Fogelberg well clarifies potential for Åsgard tieback
Spirit Energy is considering a subsea tieback of its Fogelberg discovery in the Norwegian Sea following promising results from an appraisal well.
Well 6506/9-4 S was drilled by the semisubmersibleIsland Innovator to a depth of 4,580 m (15,026 ft) below the seabed. The aim was to reduce the uncertainty linked to the resource estimates for gas and condensate in the Jurassic Garn and Ile formations, and to improve understanding of the reservoir properties, including gas flow.
The well encountered a 67-m (220-ft) hydrocarbon column in Garn, with extensive data acquisition.
A side track then followed 0.8 km (0.5 mi) from the initial wellbore and 1.7 km (1.06 mi) from the discovery well: this was drilled to the location of potential future production wells, with a drillstem test flowing at a maximum (constrained) rate of 21 MMcf/d of gas and 547 b/d of condensate on a 22/64-in. choke for 24 hr, with no signs of depletion.
“We got positive information from the well and our estimates of the thicknesses and quality of the reservoirs have been confirmed. We also carried out a production test, which shows that the gas flows well from the reservoir,” said Dag Omre, managing director of Spirit Energy Norge.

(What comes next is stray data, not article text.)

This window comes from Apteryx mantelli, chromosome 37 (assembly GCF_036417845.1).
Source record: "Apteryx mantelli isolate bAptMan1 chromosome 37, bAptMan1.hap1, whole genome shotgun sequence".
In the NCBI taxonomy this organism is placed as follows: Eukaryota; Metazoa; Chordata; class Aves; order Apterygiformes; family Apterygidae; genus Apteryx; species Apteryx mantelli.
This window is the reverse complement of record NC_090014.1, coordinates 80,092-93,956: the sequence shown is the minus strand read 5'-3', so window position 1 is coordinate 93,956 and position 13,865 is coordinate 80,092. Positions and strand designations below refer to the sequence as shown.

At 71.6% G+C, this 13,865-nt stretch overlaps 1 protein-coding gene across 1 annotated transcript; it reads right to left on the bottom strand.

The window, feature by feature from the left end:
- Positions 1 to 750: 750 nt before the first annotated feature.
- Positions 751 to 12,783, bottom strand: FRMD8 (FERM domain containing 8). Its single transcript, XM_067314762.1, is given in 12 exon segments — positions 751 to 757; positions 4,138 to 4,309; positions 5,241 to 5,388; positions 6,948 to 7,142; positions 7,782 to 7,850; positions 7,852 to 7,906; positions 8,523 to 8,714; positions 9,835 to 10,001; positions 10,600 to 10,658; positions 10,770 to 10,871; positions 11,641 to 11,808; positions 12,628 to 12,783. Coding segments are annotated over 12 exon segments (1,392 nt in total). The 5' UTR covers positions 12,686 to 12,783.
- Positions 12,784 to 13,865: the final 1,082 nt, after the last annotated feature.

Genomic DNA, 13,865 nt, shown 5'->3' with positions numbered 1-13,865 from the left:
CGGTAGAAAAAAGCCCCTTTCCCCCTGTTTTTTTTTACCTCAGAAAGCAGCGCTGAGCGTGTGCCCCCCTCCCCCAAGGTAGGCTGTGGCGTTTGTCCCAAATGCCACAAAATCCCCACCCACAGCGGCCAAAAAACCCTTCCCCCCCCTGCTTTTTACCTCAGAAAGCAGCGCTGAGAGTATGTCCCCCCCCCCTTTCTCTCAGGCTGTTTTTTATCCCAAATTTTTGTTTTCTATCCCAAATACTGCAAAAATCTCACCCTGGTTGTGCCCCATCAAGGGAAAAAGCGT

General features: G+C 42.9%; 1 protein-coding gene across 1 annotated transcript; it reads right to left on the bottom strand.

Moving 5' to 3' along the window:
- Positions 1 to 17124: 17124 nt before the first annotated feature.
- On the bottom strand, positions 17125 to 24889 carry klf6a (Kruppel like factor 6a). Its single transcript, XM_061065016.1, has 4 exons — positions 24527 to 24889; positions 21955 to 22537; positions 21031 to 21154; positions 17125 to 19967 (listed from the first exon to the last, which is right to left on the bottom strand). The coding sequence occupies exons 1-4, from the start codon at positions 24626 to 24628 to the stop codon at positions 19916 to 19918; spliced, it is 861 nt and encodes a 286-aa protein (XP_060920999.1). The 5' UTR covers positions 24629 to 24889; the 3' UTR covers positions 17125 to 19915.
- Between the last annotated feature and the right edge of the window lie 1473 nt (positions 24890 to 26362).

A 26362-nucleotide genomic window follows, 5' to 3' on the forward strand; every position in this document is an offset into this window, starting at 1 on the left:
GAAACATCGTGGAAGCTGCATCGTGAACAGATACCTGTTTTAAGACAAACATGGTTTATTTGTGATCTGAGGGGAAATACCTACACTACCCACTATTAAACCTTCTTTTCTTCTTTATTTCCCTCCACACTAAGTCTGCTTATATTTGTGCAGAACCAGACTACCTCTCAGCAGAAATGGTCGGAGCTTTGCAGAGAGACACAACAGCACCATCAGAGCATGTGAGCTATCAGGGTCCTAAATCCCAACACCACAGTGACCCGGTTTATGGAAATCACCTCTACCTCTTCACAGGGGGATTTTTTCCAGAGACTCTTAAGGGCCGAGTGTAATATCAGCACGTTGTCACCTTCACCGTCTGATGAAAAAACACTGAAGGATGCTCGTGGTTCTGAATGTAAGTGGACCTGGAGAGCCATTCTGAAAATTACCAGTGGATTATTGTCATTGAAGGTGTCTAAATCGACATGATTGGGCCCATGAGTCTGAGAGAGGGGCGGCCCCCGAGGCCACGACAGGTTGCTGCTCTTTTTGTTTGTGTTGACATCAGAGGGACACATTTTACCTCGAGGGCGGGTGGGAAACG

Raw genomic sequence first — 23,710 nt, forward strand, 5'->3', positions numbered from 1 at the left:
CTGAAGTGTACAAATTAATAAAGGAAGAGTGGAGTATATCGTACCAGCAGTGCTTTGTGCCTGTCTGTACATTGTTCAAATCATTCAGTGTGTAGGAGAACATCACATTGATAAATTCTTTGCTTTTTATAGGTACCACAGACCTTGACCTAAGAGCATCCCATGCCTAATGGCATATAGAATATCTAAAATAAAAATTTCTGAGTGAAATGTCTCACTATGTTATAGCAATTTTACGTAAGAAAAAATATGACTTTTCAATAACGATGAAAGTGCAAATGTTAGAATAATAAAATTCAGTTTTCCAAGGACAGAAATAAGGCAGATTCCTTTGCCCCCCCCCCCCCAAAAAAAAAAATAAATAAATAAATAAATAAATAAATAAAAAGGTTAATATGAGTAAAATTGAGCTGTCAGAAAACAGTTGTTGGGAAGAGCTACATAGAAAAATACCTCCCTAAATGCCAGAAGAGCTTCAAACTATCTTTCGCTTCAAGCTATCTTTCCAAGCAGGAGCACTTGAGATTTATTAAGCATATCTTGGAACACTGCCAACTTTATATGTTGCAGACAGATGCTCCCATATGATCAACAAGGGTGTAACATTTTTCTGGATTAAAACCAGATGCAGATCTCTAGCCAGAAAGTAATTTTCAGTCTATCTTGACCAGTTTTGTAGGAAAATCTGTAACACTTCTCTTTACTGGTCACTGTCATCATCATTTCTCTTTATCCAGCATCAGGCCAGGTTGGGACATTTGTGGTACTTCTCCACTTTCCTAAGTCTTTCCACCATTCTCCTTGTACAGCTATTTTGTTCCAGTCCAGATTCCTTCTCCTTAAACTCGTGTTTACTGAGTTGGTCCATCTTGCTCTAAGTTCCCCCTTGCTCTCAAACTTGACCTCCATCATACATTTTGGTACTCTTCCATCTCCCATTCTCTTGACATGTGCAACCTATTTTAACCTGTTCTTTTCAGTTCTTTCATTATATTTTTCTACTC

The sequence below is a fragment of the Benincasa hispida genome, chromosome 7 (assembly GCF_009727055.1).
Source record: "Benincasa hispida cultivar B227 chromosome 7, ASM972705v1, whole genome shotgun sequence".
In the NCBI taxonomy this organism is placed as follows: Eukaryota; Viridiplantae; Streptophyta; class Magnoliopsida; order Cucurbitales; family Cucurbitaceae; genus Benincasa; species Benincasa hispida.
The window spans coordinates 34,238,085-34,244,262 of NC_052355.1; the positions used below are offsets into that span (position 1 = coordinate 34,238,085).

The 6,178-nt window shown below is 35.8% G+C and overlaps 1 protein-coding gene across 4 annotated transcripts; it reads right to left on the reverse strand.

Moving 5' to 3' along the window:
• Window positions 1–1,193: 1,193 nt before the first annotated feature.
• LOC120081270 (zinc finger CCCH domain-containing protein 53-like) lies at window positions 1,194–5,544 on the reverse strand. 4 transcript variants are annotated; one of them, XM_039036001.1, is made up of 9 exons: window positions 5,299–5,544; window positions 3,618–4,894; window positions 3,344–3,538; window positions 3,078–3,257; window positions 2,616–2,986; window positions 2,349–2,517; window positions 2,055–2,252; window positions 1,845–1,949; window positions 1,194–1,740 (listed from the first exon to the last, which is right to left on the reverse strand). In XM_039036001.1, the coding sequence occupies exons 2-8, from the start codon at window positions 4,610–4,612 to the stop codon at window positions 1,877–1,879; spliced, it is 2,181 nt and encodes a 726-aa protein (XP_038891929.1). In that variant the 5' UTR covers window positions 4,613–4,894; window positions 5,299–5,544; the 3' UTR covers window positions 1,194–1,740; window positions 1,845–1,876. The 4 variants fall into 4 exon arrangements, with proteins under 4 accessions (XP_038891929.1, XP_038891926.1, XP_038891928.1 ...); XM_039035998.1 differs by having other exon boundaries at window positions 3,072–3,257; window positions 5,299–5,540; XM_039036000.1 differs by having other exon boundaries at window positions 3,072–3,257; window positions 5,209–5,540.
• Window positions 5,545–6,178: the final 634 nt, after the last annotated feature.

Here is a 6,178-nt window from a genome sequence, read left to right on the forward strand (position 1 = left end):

Centrica discovered Fogelberg on the Haltenbanken in 2010. Updated calculations have narrowed the recoverable volume range to 40-90 MMboe of gas and condensate, against 23-94 MMboe.
“This drilling has considerably lifted the floor of the resource estimate,” Omre said, “thus reducing the risk and yielding a more robust project…
“We aim to submit a plan for development and operation to the authorities in 2019, which will allow for production to start in 2022.”
Development will most likely involve a seabed solution tied into Equinor’s Åsgard B platform, with the processed gas exported through the Åsgard Transport pipeline to Kårstø.
Condensate would be stored on Åsgard C for offtake by a tanker.
Currently Spirit is developing theOda oil field as a subsea tieback to Aker BP’s Ula platform in the southern Norwegian North Sea. Production here is due to start in 2019.